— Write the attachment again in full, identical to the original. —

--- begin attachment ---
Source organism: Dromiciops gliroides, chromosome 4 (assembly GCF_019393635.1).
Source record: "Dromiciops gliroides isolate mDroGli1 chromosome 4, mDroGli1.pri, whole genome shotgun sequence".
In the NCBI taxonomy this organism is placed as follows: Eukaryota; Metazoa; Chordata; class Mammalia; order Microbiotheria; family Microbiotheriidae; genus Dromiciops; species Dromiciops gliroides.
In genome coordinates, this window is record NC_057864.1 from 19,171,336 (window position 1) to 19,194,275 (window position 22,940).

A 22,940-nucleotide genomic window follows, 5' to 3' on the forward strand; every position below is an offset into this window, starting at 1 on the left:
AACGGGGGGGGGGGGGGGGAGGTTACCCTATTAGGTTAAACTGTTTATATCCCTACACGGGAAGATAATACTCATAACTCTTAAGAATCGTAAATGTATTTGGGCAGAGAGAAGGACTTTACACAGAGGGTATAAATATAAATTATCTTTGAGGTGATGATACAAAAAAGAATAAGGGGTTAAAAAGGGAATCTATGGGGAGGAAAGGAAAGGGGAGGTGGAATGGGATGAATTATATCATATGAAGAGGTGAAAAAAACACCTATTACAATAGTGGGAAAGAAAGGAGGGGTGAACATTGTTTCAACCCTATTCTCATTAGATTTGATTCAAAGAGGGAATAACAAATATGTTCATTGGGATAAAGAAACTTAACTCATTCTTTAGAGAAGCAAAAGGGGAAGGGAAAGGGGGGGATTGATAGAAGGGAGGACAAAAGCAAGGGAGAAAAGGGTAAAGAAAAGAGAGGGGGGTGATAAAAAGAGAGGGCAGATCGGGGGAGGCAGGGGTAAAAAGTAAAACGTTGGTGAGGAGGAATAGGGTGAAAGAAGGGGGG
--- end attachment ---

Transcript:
Source organism: Dromiciops gliroides, chromosome 4 (assembly GCF_019393635.1).
Source record: "Dromiciops gliroides isolate mDroGli1 chromosome 4, mDroGli1.pri, whole genome shotgun sequence".
In the NCBI taxonomy this organism is placed as follows: Eukaryota; Metazoa; Chordata; class Mammalia; order Microbiotheria; family Microbiotheriidae; genus Dromiciops; species Dromiciops gliroides.
In genome coordinates, this window is record NC_057864.1 from 19,171,336 (window position 1) to 19,194,275 (window position 22,940).

A 22,940-nucleotide genomic window follows, 5' to 3' on the forward strand; every position below is an offset into this window, starting at 1 on the left:
AACGGGGGGGGGGGGGGGGAGGTTACCCTATTAGGTTAAACTGTTTATATCCCTACACGGGAAGATAATACTCATAACTCTTAAGAATCGTAAATGTATTTGGGCAGAGAGAAGGACTTTACACAGAGGGTATAAATATAAATTATCTTTGAGGTGATGATACAAAAAAGAATAAGGGGTTAAAAAGGGAATCTATGGGGAGGAAAGGAAAGGGGAGGTGGAATGGGATGAATTATATCATATGAAGAGGTGAAAAAAACACCTATTACAATAGTGGGAAAGAAAGGAGGGGTGAACATTGTTTCAACCCTATTCTCATTAGATTTGATTCAAAGAGGGAATAACAAATATGTTCATTGGGATAAAGAAACTTAACTCATTCTTTAGAGAAGCAAAAGGGGAAGGGAAAGGGGGGGATTGATAGAAGGGAGGACAAAAGCAAGGGAGAAAAGGGTAAAGAAAAGAGAGGGGGGTGATAAAAAGAGAGGGCAGATCGGGGGAGGCAGGGGTAAAAAGTAAAACGTTGGTGAGGAGGAATAGGGTGAAAGAAGGGGGG